After the Announcement

Congratulations to this year’s Stonewall Book Award winners and honors!

 

 

Though we only had the chance to cover one of the four here, these choices didn’t come at us completely out of the blue. You can find some final reflections at the end of this post.

We are so thrilled to see such diverse and intersectional representation honored this year. The committee awarded all women and nonbinary folks, and while this isn’t unprecedented, it’s unusual enough to merit acknowledgement! Both of the winners address disability, and all four of the chosen titles explore race and racism. Two of the titles feature characters with nonbinary identities (Sasha in The 57 Bus is agender and Charlie in As the Crow Flies is nonbinary). At least two of the books feature characters who are bi.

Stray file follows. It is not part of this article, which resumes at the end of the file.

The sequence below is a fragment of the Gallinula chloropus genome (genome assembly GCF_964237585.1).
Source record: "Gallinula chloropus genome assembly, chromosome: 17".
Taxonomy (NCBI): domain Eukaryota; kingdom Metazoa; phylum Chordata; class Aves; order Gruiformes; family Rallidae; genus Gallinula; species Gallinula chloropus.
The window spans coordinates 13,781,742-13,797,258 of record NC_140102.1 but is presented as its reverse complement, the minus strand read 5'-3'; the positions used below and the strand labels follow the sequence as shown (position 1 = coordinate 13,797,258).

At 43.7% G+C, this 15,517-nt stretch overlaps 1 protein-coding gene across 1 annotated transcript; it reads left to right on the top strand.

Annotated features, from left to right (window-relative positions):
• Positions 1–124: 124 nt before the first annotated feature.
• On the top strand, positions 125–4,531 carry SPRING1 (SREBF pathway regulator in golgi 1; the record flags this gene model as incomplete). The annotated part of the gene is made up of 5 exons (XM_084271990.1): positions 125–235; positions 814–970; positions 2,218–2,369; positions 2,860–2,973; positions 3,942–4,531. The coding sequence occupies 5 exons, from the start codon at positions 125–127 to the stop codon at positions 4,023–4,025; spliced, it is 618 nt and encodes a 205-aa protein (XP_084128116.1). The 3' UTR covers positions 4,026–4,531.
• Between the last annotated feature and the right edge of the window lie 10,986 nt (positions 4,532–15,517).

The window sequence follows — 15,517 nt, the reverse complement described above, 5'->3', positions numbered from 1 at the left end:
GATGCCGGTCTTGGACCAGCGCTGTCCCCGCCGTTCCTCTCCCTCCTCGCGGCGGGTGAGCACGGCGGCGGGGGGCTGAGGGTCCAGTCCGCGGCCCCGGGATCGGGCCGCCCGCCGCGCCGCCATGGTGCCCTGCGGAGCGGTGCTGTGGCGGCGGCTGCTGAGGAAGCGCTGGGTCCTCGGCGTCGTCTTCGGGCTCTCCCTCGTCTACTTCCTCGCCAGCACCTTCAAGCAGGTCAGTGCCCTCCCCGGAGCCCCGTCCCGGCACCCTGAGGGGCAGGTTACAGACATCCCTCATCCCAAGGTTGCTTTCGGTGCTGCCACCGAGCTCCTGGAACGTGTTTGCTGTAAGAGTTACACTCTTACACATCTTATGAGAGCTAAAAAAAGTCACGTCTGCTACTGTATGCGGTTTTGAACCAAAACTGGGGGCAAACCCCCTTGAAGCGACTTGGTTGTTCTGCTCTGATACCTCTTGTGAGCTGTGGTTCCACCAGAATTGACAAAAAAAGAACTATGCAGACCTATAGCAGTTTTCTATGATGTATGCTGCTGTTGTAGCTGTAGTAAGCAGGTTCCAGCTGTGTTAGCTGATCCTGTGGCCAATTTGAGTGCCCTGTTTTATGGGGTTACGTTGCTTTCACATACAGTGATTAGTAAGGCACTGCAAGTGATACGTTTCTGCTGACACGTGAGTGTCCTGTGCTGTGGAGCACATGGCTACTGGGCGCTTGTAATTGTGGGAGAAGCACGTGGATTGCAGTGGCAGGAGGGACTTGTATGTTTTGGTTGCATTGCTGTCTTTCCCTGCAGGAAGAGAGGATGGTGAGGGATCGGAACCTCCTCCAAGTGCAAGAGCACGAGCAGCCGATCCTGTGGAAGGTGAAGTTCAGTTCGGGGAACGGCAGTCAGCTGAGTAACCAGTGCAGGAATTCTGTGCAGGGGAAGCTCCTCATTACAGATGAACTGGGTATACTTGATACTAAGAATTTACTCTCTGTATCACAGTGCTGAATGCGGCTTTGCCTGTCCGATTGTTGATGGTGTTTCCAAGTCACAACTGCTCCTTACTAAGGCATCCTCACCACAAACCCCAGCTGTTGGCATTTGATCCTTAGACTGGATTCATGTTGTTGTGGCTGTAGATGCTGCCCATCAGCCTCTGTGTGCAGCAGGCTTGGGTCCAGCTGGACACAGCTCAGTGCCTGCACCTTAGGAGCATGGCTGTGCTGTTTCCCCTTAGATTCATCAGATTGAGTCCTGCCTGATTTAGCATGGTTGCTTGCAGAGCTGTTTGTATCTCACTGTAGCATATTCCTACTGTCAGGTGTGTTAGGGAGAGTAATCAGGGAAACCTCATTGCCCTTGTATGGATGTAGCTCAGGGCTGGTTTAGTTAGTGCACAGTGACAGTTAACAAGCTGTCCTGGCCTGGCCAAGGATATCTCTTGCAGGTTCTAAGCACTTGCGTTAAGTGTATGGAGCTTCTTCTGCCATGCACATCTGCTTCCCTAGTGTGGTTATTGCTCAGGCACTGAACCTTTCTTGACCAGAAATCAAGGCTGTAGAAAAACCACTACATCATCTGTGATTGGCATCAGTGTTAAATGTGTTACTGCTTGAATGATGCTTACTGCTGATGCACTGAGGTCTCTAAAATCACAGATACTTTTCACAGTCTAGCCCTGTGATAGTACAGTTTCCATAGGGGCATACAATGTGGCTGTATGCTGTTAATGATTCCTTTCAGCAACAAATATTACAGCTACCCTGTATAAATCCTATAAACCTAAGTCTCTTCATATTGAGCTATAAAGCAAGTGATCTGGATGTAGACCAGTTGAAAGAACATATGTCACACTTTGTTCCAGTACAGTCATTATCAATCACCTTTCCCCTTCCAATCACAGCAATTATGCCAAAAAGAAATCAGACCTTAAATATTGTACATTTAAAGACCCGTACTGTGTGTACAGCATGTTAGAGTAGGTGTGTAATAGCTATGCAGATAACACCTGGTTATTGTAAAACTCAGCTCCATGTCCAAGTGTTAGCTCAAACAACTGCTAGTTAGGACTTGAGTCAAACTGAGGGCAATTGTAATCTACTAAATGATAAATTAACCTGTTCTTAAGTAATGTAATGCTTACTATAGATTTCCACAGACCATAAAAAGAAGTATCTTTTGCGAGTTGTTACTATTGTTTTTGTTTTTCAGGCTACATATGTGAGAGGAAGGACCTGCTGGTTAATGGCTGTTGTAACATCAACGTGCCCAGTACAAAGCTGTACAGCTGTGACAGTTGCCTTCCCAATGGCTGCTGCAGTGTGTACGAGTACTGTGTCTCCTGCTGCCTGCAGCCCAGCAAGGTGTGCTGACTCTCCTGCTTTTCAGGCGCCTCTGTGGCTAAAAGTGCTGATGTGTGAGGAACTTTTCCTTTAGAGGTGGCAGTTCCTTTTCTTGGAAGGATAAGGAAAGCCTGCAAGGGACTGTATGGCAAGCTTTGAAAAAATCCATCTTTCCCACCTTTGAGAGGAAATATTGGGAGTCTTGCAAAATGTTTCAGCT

It was also awesome to see books with queer representation win big in other areas. Printz winner We Are Okay by Nina LaCour is about a queer girl, and Geisel winner Charlie & Mouse by Laurel Snyder, with illustrations by Emily Hughes, depicts a gay couple.

We learned a lot from the reading and blogging we did this year–most significantly, that we could use a bigger team! If you are interested in working with Medal on My Mind or know someone who would make a stellar contributor with insightful perspectives on Stonewall eligibles, drop a comment or email us at medalonmymind@gmail.com

We’ll pick back up again in the summer with a broader consideration of 2018’s possibilities. In the meantime, keep up with us on Twitter: Kazia, Alec, Stacy, Dani.

And don’t forget to check out the 2018 Rainbow Booklist